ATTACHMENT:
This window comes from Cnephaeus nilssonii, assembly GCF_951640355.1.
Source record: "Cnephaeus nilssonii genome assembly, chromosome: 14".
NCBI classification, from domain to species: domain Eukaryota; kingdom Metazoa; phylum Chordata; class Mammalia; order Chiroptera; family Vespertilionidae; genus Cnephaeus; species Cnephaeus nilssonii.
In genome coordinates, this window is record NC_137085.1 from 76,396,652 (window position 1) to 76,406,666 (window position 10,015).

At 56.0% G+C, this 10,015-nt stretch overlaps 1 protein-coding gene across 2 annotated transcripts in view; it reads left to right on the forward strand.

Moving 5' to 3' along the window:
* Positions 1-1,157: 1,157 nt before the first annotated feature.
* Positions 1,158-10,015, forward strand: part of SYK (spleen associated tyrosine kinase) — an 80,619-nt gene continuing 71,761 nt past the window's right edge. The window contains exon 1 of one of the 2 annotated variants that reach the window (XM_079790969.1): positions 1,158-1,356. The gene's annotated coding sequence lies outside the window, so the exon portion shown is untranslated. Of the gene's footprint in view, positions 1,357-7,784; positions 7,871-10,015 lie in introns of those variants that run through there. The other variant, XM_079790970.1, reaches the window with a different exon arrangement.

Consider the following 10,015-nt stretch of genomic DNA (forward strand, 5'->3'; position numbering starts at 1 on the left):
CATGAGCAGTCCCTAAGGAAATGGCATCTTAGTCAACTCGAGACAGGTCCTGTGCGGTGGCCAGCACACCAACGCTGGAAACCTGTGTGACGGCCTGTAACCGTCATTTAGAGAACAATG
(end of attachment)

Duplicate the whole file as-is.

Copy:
This window comes from Cnephaeus nilssonii, assembly GCF_951640355.1.
Source record: "Cnephaeus nilssonii genome assembly, chromosome: 14".
NCBI classification, from domain to species: domain Eukaryota; kingdom Metazoa; phylum Chordata; class Mammalia; order Chiroptera; family Vespertilionidae; genus Cnephaeus; species Cnephaeus nilssonii.
In genome coordinates, this window is record NC_137085.1 from 76,396,652 (window position 1) to 76,406,666 (window position 10,015).

At 56.0% G+C, this 10,015-nt stretch overlaps 1 protein-coding gene across 2 annotated transcripts in view; it reads left to right on the forward strand.

Moving 5' to 3' along the window:
* Positions 1-1,157: 1,157 nt before the first annotated feature.
* Positions 1,158-10,015, forward strand: part of SYK (spleen associated tyrosine kinase) — an 80,619-nt gene continuing 71,761 nt past the window's right edge. The window contains exon 1 of one of the 2 annotated variants that reach the window (XM_079790969.1): positions 1,158-1,356. The gene's annotated coding sequence lies outside the window, so the exon portion shown is untranslated. Of the gene's footprint in view, positions 1,357-7,784; positions 7,871-10,015 lie in introns of those variants that run through there. The other variant, XM_079790970.1, reaches the window with a different exon arrangement.

Consider the following 10,015-nt stretch of genomic DNA (forward strand, 5'->3'; position numbering starts at 1 on the left):
CATGAGCAGTCCCTAAGGAAATGGCATCTTAGTCAACTCGAGACAGGTCCTGTGCGGTGGCCAGCACACCAACGCTGGAAACCTGTGTGACGGCCTGTAACCGTCATTTAGAGAACAATG